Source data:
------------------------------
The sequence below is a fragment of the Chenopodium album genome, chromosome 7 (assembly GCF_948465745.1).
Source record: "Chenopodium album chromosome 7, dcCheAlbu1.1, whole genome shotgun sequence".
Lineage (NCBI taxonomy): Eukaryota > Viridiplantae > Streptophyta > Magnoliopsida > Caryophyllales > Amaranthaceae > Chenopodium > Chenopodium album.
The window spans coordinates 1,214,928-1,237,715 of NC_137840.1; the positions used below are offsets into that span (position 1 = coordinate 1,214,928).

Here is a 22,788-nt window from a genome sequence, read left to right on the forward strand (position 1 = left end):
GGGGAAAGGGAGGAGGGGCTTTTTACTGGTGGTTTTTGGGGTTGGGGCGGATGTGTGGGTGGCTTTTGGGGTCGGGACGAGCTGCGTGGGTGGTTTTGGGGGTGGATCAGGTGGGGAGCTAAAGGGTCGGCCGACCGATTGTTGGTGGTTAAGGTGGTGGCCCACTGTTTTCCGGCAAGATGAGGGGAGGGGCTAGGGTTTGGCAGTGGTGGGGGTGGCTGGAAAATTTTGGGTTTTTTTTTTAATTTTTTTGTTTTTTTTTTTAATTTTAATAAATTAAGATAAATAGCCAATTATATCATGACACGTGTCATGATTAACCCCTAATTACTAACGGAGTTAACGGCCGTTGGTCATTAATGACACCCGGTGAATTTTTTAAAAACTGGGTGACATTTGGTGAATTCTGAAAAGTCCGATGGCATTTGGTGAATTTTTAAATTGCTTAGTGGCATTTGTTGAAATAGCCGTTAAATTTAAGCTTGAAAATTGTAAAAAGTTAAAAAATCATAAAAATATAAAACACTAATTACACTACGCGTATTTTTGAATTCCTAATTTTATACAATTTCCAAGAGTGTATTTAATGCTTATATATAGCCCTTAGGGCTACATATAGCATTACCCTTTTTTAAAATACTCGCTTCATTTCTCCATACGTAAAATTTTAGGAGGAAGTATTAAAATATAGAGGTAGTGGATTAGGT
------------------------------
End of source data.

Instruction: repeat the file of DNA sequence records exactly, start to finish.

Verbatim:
The sequence below is a fragment of the Chenopodium album genome, chromosome 7 (assembly GCF_948465745.1).
Source record: "Chenopodium album chromosome 7, dcCheAlbu1.1, whole genome shotgun sequence".
Lineage (NCBI taxonomy): Eukaryota > Viridiplantae > Streptophyta > Magnoliopsida > Caryophyllales > Amaranthaceae > Chenopodium > Chenopodium album.
The window spans coordinates 1,214,928-1,237,715 of NC_137840.1; the positions used below are offsets into that span (position 1 = coordinate 1,214,928).

Here is a 22,788-nt window from a genome sequence, read left to right on the forward strand (position 1 = left end):
GGGGAAAGGGAGGAGGGGCTTTTTACTGGTGGTTTTTGGGGTTGGGGCGGATGTGTGGGTGGCTTTTGGGGTCGGGACGAGCTGCGTGGGTGGTTTTGGGGGTGGATCAGGTGGGGAGCTAAAGGGTCGGCCGACCGATTGTTGGTGGTTAAGGTGGTGGCCCACTGTTTTCCGGCAAGATGAGGGGAGGGGCTAGGGTTTGGCAGTGGTGGGGGTGGCTGGAAAATTTTGGGTTTTTTTTTTAATTTTTTTGTTTTTTTTTTTAATTTTAATAAATTAAGATAAATAGCCAATTATATCATGACACGTGTCATGATTAACCCCTAATTACTAACGGAGTTAACGGCCGTTGGTCATTAATGACACCCGGTGAATTTTTTAAAAACTGGGTGACATTTGGTGAATTCTGAAAAGTCCGATGGCATTTGGTGAATTTTTAAATTGCTTAGTGGCATTTGTTGAAATAGCCGTTAAATTTAAGCTTGAAAATTGTAAAAAGTTAAAAAATCATAAAAATATAAAACACTAATTACACTACGCGTATTTTTGAATTCCTAATTTTATACAATTTCCAAGAGTGTATTTAATGCTTATATATAGCCCTTAGGGCTACATATAGCATTACCCTTTTTTAAAATACTCGCTTCATTTCTCCATACGTAAAATTTTAGGAGGAAGTATTAAAATATAGAGGTAGTGGATTAGGT